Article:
Options vary in alleviating the different symptoms of fibromyalgia. There are pharmaceutical medications, cannabidiol (CBD) oil, natural and dietary solutions, and more that I’m sure I know nothing about. Let’s explore some of those and perhaps you may find something you can use and/or discuss with your primary caregiver.
I think most of us are familiar with the usual pharmaceutical choices, such as Lyrica, Gabapentin, tramadol, morphine patches, etc. Let’s explore some not-so-traditional ways to help ease our symptoms.
I have no objections at all to taking drugs when needed. I take several. As a certified nutrition consultant, I’ve studied alternative choices for more than 20 years. If there is anything I can use in the realm of natural remedies and diet, then I always go to them first.
I think one of the hardest and most productive changes is what we eat. So many are brought up on processed and fast foods, it seems the normal way to eat. Cutting out sugar, dairy, GMO foods, fast foods, and red meat will make a huge difference. I have noticed a difference in my pain and energy by making these changes. I realize it’s very hard to do, though. Baby steps.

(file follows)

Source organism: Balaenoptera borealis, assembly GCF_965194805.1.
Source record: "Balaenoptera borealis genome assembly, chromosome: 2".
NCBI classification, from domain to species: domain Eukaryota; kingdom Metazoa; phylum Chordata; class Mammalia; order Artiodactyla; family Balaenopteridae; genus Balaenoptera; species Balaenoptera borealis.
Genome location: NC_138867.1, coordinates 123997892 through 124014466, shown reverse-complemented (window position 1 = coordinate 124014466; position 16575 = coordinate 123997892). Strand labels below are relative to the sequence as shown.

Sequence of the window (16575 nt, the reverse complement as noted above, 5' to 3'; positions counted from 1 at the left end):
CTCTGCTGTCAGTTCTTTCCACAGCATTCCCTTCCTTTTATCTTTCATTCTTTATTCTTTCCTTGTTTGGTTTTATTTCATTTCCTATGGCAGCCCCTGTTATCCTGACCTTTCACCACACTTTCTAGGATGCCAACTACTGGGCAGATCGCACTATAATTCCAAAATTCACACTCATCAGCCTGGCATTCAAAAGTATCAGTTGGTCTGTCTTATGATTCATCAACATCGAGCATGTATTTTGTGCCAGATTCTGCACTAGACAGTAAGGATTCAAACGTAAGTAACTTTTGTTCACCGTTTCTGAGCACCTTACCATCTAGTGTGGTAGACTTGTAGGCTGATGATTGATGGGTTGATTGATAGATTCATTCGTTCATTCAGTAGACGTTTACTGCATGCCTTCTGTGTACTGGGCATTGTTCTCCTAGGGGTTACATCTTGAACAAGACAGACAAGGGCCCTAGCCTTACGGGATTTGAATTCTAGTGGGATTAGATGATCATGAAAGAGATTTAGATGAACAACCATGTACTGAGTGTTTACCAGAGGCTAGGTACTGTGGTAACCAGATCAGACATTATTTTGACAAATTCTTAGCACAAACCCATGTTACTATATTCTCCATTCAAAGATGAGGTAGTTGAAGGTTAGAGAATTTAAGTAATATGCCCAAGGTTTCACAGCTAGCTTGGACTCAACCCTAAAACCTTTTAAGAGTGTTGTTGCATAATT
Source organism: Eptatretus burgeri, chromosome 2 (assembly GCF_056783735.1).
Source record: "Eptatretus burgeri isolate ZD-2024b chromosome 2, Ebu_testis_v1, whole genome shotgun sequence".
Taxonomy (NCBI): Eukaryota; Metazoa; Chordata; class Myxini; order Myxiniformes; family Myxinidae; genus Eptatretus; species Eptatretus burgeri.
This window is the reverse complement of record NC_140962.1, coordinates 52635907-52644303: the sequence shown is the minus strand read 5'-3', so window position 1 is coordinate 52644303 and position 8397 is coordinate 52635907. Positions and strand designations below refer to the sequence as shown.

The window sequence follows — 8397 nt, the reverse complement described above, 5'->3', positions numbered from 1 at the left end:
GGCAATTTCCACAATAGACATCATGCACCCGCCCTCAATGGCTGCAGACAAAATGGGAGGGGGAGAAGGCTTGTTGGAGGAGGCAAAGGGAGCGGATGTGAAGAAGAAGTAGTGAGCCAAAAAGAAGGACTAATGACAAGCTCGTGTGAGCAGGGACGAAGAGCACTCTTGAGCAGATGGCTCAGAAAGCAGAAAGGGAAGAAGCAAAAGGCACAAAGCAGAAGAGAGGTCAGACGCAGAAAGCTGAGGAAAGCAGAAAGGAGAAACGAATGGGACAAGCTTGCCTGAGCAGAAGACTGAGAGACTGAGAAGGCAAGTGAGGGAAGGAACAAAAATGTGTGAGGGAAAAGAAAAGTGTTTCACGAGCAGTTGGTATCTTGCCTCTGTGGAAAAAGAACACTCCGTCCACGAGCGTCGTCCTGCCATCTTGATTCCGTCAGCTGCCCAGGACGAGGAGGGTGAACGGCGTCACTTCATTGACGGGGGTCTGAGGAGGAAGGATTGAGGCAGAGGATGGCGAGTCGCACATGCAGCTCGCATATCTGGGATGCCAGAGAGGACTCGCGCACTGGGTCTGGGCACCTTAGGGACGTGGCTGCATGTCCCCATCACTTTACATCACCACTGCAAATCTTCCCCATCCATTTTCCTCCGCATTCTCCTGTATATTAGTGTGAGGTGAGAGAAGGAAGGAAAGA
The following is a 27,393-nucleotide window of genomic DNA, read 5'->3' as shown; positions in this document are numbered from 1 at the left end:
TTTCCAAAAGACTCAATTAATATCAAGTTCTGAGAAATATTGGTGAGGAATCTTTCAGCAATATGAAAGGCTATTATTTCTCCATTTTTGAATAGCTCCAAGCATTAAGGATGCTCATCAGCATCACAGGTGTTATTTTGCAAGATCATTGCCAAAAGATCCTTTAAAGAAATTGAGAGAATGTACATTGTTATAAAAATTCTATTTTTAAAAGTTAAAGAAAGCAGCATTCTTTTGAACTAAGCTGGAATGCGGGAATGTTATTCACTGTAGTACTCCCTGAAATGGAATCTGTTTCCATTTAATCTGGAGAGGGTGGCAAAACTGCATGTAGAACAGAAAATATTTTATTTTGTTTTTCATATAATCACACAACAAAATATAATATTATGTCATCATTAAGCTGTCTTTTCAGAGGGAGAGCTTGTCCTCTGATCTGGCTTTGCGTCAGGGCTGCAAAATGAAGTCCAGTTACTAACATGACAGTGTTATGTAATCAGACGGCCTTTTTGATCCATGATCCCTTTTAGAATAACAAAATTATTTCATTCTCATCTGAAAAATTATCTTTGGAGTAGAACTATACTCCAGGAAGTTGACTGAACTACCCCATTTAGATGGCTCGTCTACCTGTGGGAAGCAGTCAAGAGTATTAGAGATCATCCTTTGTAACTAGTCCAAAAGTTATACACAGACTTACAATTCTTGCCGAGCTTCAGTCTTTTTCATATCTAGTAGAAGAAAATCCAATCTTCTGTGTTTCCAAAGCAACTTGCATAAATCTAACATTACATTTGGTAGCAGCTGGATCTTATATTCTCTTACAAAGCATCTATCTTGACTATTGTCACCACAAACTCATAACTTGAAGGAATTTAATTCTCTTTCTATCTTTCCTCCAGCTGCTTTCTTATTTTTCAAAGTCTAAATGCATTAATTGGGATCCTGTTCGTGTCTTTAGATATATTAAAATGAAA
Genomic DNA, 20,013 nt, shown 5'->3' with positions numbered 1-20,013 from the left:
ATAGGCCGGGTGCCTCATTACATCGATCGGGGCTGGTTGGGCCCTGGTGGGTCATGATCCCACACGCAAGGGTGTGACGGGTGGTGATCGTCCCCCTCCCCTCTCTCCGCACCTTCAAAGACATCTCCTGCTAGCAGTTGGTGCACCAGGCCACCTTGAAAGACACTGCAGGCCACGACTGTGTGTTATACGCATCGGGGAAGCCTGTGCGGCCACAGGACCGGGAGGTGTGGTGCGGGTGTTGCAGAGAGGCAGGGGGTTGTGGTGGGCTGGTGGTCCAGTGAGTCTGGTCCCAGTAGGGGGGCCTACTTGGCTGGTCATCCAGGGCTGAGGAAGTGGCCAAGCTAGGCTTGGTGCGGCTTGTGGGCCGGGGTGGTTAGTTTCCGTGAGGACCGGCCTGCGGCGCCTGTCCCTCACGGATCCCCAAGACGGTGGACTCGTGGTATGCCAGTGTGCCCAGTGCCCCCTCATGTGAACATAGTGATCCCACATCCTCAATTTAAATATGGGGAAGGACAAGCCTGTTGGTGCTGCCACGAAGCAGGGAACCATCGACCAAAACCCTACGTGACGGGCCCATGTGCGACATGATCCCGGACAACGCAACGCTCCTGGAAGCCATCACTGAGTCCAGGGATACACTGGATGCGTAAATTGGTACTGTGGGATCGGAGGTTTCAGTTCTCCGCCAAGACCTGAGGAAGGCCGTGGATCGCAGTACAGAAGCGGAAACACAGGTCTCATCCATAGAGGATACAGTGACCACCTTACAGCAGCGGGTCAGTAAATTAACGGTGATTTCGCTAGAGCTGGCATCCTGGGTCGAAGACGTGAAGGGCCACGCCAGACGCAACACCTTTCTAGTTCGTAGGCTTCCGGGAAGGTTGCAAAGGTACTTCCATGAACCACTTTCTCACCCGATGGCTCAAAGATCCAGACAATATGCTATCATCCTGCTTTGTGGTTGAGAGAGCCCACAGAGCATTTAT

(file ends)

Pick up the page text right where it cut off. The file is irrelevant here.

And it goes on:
I have a few fibro friends who swear by CBD oil. It does not contain THC. That’s what causes a euphoric high. My understanding is that it helps not only with pain, but also with sleep. It can be smoked or taken in a hemp capsule. I have not tried it, but definitely would be open to it.
Essential oils can be very helpful with so many things. You can put them in capsules. You can put them in a diffuser. You can mix and match them in a roll-on bottle. You can use them on your skin. I enjoy diffusing them in my home. I’ve even noticed that my dentist has diffusers in every room diffusing lavender oil to help his patients relax. I rub lavender oil on my wrists when I have trouble falling asleep. You also can rub it on the bottoms of your feet. You can rub peppermint oil on your temples when you have a headache.
Prayer and/or meditation is a great way to relax and relieve some of the stress associated with chronic pain. One book I recommend, if you like devotionals, is Peace in the Storm: Meditations on Chronic Pain and Illness by Maureen Pratt. Meditation is slowing your breathing and focusing on a word, or scripture verse for five minutes or more. It’s a quiet, private time to reflect. When you relax in that way your body can release stress. When your stress is reduced, your pain should be reduced, too. Deep breathing also is very helpful in relieving anxiety.
What non-traditional methods work best for you? Please feel free to share. ?
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